JUSFC Meet Our Grantees Series: Maureen and Mike Mansfield Foundation

June 20, 2017 

In 2014, JUSFC awarded the Mansfield Foundation an institutional grant for its U.S.-Japan Space Forum (USJSF), comprised of space policy experts from the governments of the United States and Japan, private sector, and think tank and academic communit

ies. The Foundation held meetings in Montana, Washington, D.C., Seattle and Tokyo, inviting informal discussion and dialogue about concerns and perspectives from all sides.

“The Japan-U.S. Friendship Commission helped us establish this program,” Mansfield Foundation Director of Programs Ryan Shaffer noted. “The Foundation’s support for the bilateral relationship closely aligns with JUSFC’s mission. This grant makes this type of programming possible, further enriching and strengthening the U.S.-Japan relationship. The Obama Administration and Japan’s Prime Minister Shinzo Abe established a ‘Comprehensive Dialogue’ between the two countries (which continues under the Trump administration), bringing both countries together on space policy. Noting the increasing role of private sector innovation in our national space capabilities, the U.S.-Japan Space Forum provides a platform for private sector and other non-government experts to respond and contribute to this official dialogue, Shaffer explained.

Based on its series of meetings and discussions, the USJFC released Recommendations for the Japan-U.S. Comprehensive Space Dialogues in July 2016. The Mansfield Foundation also published the report in Japanese.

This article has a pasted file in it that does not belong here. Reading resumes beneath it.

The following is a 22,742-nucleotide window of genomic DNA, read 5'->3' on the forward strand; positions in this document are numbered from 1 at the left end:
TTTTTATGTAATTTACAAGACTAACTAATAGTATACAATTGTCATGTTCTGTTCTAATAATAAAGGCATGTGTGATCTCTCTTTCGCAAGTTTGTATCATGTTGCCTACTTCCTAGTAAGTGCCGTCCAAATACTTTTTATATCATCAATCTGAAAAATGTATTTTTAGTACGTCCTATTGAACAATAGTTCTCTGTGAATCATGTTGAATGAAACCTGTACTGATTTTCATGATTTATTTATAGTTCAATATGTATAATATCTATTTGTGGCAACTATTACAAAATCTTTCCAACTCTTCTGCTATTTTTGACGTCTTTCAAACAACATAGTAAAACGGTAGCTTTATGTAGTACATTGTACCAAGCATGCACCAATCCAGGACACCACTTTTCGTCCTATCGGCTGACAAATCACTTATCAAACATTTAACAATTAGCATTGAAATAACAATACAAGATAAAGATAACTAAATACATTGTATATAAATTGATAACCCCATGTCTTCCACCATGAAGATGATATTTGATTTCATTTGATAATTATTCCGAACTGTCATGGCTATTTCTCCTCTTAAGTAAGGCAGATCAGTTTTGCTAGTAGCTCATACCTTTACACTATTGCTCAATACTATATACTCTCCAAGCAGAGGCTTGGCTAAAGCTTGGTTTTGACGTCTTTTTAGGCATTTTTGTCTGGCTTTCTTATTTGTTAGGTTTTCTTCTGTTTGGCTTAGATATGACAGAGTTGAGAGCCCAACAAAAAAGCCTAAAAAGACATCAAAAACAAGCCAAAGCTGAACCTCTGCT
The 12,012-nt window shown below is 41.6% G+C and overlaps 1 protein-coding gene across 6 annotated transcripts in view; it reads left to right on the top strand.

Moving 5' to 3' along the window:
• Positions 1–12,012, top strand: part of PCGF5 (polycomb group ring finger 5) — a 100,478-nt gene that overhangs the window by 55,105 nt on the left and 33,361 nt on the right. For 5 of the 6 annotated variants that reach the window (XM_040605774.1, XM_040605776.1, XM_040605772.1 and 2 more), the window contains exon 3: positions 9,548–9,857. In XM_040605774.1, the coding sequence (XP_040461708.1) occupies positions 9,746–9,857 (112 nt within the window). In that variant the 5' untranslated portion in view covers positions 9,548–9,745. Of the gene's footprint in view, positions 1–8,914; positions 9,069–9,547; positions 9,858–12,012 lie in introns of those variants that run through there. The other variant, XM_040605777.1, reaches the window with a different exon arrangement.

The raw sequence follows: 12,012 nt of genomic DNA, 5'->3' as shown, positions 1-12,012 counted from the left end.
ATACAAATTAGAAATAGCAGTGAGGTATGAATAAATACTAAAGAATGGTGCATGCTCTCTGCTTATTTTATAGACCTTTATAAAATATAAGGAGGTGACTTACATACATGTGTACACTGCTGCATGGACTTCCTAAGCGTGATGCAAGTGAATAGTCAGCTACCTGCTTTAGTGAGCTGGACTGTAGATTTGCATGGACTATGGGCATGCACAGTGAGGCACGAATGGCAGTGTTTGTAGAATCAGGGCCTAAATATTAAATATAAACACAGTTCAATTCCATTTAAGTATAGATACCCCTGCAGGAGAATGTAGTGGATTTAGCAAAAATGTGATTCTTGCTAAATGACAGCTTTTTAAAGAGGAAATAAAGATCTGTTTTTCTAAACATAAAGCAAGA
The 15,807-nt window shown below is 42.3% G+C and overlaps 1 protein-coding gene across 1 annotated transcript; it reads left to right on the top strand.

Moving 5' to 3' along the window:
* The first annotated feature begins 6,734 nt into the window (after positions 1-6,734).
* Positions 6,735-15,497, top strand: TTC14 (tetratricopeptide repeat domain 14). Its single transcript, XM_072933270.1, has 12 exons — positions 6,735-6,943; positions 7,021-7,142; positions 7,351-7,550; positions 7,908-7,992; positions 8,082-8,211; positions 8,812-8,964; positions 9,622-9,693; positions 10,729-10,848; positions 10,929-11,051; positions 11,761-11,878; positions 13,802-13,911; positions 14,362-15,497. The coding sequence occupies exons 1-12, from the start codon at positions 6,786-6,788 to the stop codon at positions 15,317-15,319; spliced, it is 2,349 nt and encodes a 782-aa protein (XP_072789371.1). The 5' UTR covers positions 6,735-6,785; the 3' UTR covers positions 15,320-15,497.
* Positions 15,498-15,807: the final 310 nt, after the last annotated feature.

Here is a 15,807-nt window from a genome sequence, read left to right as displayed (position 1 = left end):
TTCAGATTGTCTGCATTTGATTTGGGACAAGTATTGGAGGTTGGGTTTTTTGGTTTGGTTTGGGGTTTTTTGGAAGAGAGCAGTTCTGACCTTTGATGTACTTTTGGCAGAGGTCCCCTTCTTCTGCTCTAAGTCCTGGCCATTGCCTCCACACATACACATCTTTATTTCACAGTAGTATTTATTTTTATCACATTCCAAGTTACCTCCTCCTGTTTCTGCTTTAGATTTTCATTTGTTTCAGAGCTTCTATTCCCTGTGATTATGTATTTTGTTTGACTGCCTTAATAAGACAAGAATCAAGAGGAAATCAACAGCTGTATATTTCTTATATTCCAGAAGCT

USJSF presenting its findings at the American Center Japan in Tokyo, 2017

Although their JUSFC grant has concluded, the Space Forum continues moving forward. This year its group met with four of Japan’s most important space entrepreneurs.

“Adding voices like theirs to our dialogue, we continue to foster relationships and ideas that are enriching space policy discourse within each country and between our two governments,” Shaffer adds. “Programs like this aim to facilitate good policy, but they are also hugely important investments in the trust and familiarity at the working-level that make the U.S.-Japan relationship as strong and enduring as it is today.”

JUSFC is the chief instrument of the U.S. Government for maintaining expertise on Japan throughout U.S. academic and professional institutions in four areas: Exchanges and Scholarship; Global Ch

allenges; Arts and Culture; and Public Affairs. For more information on JUSFC’s institutional grants, please visit this page. The deadline for this year’s grants is July 3.

 

USJSF meeting at the National Bureau of Asian Research (NBR) in Seattle, 2016